At the end of the day John and I were split as to which bike we preferred to ride. He enjoyed the Wolf while I went with the K-9. Skipp liked the handling of the Wolf more and I’ll admit that it was better through the tight bits. But it was only in the extreme winding sections that this became apparent. The K-9 on the other hand was a more comfortable ride as the ergonomics are more casual even though the bike looks more extreme. Also the Big Dog K-9 is 60 pounds lighter than the Wolf’s 770 lbs, which did enhance its handling in comparison.
After almost eight hours on the road with a couple of wild rides, we both felt pretty good. The compromises for riding these bikes where styling is everything were minimal. There was the expected vibration from those big motors and clutch and the throttles require a strong hand—but the suspensions are relatively plush. So much so that we never felt bone jarred by the ride. The K-9 was more comfortable than the Wolf because of its riding position.
It should be pointed out here that for test purposes we rode the bikes further and faster than they are ideally intended to go—putting on long hard miles is not their primary mission. But could we have ridden across the pass to the far side of the Cascades and still been comfortable? There is, in fact, a list of touring accessories for the Wolf and the K-9 should you decide to bolt on some saddlebags and a windscreen to travel the country in unique style. The tanks are both four-plus gallons and Big Dog says the bikes will get 42 mpg. Oddly I saw more police on this trip than I had seen combined in the last six months. It added to the aura that we were rolling on a couple of bad boys. Riding into a small backwoods town the sheriff’s SUV turned in behind us. I half expected a warning not to come into town looking for trouble while all we were really looking for was a good hamburger. Mostly these Big Dogs are going to be ridden in and around town where they will invariably have the effect for which they are intended. A word of caution though, if you don’t like talking to people, these aren’t the bikes for you.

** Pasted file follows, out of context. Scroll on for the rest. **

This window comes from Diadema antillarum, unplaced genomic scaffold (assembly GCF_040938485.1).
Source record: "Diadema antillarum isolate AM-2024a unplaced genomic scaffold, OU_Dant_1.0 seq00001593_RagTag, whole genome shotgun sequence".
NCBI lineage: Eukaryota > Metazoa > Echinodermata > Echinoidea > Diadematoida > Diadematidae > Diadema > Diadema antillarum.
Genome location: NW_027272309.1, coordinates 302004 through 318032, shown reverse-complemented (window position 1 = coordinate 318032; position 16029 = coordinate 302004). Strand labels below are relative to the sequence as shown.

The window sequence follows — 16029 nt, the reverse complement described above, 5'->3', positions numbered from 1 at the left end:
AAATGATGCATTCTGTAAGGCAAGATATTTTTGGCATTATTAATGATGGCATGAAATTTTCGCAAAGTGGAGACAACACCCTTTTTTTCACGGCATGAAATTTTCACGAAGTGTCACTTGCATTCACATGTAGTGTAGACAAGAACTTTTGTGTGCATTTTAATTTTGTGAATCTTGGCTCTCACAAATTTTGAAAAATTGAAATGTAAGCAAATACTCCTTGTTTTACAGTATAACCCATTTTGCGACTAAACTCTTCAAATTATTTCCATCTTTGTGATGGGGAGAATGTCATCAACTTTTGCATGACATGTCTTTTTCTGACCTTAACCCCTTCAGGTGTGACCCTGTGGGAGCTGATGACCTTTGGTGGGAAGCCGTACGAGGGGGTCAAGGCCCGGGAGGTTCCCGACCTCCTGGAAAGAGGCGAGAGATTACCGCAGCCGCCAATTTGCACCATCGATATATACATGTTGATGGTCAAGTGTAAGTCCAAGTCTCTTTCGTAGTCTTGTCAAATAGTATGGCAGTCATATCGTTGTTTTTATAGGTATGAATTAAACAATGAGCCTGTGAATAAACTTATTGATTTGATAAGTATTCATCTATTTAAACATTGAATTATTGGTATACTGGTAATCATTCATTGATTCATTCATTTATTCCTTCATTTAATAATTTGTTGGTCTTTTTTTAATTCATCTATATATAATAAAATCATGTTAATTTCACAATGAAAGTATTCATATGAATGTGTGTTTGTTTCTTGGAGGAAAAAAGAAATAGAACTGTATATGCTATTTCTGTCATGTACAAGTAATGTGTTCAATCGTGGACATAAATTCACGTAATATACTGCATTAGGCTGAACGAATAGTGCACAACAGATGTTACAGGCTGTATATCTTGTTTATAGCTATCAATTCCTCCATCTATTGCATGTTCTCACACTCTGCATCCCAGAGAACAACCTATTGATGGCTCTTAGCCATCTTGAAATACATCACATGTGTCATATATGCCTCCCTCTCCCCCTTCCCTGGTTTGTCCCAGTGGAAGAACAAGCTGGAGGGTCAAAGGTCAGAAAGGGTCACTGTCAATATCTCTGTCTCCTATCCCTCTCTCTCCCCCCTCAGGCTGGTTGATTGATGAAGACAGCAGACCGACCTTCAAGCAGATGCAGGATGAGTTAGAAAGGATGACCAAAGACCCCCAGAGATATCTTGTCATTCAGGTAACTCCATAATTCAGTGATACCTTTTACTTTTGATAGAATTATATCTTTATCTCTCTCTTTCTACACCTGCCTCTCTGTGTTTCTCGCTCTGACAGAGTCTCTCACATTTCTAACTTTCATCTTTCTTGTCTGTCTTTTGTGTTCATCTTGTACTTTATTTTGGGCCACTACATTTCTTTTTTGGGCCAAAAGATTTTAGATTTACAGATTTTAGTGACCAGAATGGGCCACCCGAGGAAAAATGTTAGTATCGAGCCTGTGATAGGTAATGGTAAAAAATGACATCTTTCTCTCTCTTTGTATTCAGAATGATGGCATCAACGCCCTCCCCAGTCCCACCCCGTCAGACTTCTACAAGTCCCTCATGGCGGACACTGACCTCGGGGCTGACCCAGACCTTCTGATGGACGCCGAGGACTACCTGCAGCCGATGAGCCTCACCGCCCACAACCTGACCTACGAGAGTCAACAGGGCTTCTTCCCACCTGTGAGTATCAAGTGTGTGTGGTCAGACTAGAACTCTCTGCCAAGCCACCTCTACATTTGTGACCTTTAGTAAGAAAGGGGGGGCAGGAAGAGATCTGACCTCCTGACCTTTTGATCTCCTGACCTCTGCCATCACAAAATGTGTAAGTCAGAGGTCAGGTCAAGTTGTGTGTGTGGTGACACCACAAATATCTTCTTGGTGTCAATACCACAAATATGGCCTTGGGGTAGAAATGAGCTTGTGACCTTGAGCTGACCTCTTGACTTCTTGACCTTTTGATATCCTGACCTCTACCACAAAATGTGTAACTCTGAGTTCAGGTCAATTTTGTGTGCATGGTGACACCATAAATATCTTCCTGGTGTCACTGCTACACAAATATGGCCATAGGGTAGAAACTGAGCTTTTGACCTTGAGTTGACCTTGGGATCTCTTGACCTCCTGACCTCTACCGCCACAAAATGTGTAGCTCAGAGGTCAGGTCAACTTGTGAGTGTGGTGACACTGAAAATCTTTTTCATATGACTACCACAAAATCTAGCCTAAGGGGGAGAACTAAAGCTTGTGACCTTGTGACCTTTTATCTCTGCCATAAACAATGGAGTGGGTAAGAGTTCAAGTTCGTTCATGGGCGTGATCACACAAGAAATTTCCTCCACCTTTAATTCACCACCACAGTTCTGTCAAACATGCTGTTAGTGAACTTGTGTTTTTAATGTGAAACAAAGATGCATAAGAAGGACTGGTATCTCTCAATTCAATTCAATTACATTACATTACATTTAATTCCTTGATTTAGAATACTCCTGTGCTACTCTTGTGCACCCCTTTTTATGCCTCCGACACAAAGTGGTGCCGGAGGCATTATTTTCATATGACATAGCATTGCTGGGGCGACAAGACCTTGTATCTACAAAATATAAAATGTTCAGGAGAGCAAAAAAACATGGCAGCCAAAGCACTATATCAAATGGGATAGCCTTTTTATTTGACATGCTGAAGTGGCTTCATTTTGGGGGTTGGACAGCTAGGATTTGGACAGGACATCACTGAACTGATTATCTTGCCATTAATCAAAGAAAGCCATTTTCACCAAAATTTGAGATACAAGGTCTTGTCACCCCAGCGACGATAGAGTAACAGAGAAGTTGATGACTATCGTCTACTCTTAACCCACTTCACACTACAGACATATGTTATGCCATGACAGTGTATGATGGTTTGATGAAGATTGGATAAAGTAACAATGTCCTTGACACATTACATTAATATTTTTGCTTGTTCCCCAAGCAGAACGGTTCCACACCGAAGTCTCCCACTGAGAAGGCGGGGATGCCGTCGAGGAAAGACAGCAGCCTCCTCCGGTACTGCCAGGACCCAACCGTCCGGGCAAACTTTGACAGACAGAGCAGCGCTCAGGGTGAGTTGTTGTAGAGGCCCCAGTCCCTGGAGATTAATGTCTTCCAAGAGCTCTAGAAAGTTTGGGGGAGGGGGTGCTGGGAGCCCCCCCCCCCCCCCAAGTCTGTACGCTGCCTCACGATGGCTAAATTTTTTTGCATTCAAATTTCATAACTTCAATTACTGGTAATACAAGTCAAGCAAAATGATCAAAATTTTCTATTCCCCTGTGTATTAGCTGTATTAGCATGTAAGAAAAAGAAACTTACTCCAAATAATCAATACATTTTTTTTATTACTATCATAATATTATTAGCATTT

There are now more and more custom manufacturers entering the Canadian market and far more in the US market. It is a dog eat dog market and you have to bring your best game to the showroom floor. And in this market you also have to bring your best price to the showroom floor. The Big Dog K-9 has a base price of $33,675, while the Wolf carries a base price of $39,125. What you are getting for your money is a bike, particularly with the K-9 chopper, that will still look good and draw attention 10 years from now because the style is timeless and proven to be enduringly charismatic. John Skipp looked at the prices and calculated they are about what he just paid for his own bike. However, John’s Road King is still going to need a few more dollars thrown at it to separate it from the crowd, while the Big Dogs are already lone wolves—so to speak.
This is definitely one of the only cases where going to the dogs is absolutely a good thing.
John Molony, Canadian Biker #255